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Implanted Defibrillators May Help Patients With Moderate Heart Failure
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A normal heart's pumping ability -- called ejection fraction -- is 50 percent to 70 percent. An ejection fraction below 50 percent signals the possible beginnings of heart failure, according to the American College of Cardiology.
Implanted defibrillators have shown a benefit in patients with advanced heart failure and ejection fractions of 30 percent or less. But whether patients with moderate heart failure might also benefit is the question this study tried to answer.
The answer was yes, the study authors said.
"Patients with an ejection fraction of 30 to 35 percent who receive an implantable defibrillator have better survival than similar patients with no implantable defibrillator," said study author Dr. Sana Al-Khatib, an associate professor of medicine at Duke University in Durham, N.C.
Implantable defibrillators are small devices put in the chest to monitor the heart's rhythm and deliver small electrical shocks to help treat life-threatening heart rhythm disorders.
They have been proven to reduce sudden cardiac death or death from any cause in patients suffering from heart failure or in those who have had a heart attack and have ejection fractions of 35 percent or less, explained study co-author Dr. Gregg Fonarow, a professor of cardiology at the University of California, Los Angeles.
However, since patients in most clinical trials had ejection fractions below 30 percent, it hasn't been clear whether patients with ejection fractions in the 30 percent to 35 percent range would benefit in the real world, he said.
"This new study of patients in clinical practice demonstrates that the benefits of implanted defibrillator therapy outweigh the risks in patients with ejection fractions of 30 to 35 percent," Fonarow said.
The absolute difference in the death rate at three years was 8.9 percent with an implanted defibrillator for patients with ejection fractions of 30 percent to 35 percent and 10.9 percent for patients with ejection fractions of less than 30 percent. "Thus the size of the benefit was similar and large in both groups," Fonarow said.
"While there are potential complications with implanted defibrillator therapy, the benefits in appropriately selected patients outweigh these risks, and while the therapy is costly, cost-effectiveness analyses suggest this therapy provides reasonable value," he said.
These findings lend further support for current guideline recommendations to implant defibrillators in eligible patients with an ejection fraction of 35 percent or less, Fonarow said.
The report was published in the June 4 issue of the Journal of the American Medical Association. The study was funded by the U.S. National Heart, Lung, and Blood Institute.
Dr. Bryan Henry, an assistant professor of medicine at the University of Rochester Medical Center in Rochester, N.Y., said the "findings of this paper validate our current guidelines, but are also sobering."
"The absolute benefit is much greater in those with ejection fractions of less than 30 percent than for those between 30 and 35 percent, but statistical benefit still exists," he said.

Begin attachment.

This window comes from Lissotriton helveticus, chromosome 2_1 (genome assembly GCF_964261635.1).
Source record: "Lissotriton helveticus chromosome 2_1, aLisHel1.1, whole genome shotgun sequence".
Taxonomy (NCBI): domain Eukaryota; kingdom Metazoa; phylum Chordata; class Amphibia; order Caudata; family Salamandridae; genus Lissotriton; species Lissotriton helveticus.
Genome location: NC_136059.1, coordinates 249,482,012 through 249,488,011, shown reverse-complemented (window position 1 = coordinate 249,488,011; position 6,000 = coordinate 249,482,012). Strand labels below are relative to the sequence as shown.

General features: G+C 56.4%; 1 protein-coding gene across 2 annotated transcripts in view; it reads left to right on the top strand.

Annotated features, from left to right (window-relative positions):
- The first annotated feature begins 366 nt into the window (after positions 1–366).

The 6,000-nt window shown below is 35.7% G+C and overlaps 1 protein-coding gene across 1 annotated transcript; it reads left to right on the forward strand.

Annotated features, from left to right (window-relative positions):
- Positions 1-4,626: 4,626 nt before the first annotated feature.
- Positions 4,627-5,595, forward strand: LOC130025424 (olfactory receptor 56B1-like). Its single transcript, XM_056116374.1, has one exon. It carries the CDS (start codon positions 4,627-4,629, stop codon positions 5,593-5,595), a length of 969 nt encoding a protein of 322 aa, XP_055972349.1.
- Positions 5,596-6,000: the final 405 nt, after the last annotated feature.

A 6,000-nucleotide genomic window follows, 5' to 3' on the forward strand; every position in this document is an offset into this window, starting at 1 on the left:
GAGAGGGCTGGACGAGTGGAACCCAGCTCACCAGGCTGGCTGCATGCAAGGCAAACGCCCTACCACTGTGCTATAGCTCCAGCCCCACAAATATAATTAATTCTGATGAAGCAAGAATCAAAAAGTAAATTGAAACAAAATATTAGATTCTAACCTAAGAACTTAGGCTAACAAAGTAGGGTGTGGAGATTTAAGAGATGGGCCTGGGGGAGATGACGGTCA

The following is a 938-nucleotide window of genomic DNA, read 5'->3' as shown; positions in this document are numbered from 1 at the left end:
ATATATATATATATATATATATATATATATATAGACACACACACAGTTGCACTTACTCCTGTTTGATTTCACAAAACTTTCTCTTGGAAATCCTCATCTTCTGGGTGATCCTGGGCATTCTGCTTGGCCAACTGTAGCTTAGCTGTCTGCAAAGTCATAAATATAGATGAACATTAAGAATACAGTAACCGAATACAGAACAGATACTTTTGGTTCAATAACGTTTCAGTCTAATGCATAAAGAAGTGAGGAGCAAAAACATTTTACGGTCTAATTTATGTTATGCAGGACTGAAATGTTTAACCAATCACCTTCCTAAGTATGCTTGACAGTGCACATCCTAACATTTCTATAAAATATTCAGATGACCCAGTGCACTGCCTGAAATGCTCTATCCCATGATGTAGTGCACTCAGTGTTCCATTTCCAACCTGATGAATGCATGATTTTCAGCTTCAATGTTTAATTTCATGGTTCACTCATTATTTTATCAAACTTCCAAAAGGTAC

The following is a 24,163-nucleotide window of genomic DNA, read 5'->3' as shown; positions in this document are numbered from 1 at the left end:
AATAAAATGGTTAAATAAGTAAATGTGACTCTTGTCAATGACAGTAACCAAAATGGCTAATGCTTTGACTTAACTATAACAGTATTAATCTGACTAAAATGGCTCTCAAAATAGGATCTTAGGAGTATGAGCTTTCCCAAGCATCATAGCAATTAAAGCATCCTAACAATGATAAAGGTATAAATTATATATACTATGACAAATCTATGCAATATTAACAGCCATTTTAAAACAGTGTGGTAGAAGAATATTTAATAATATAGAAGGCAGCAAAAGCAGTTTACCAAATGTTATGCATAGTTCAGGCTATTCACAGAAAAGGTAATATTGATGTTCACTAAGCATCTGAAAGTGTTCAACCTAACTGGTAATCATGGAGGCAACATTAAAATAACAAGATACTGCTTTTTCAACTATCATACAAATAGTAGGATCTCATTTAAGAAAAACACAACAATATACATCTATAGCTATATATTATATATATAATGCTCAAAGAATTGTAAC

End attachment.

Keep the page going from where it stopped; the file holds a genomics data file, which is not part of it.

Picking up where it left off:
When discussing these benefits with patients, doctors need to have an honest discussion about the magnitude of benefit, Henry said.
Even patients who have severely decreased function have to be told that, on average, 45 percent will die within three years even with an implanted defibrillator, he said.
"We are making a modest impact with our interventions, but outcomes are still sobering, and we need to continue to focus our efforts on prevention," Henry said.
For the study, researchers studied 3,120 patients with ejection fractions of 30 percent to 35 percent, comparing deaths among those who had implanted defibrillators with those who did not.
They repeated their analysis among 4,578 patients with ejection fractions of less than 30 percent.
The researchers found that survival of heart failure patients with ejection fractions of 30 percent to 35 percent improved in those with implanted defibrillators, compared with those without them. The death rate at three years dropped from 55 percent to 51.4 percent when a defibrillator was implanted, they noted.
Implanted defibrillators were associated with even greater increases in survival among heart failure patients with ejection fractions of less than 30 percent. Among these patients, three-year death rates dropped from almost 58 percent to 45 percent with implantable defibrillator use, the researchers found.
Dr. Todd Cohen, director of the pacemaker-arrhythmia center at the Winthrop-University Hospital in Mineola, N.Y., said that an earlier study had shown improved survival with an implantable defibrillator in patients with mild to moderate congestive heart failure and an ejection fraction of less than or equal to 35 percent.
"This new study gives additional support for defibrillator implantation according to the approved guidelines," he said.
SOURCES: Sana Al-Khatib, M.D., associate professor, medicine, Duke University, Durham, N.C.; Gregg Fonarow, M.D., professor, cardiology, preventive cardiology program, University of California, Los Angeles; Todd Cohen, M.D., director, pacemaker-arrhythmia center, Winthrop-University Hospital, Mineola, N.Y.; Bryan Henry, M.D., assistant professor, medicine, University of Rochester Medical Center, Rochester, N.Y.; June 4, 2014, Journal of the American Medical Association
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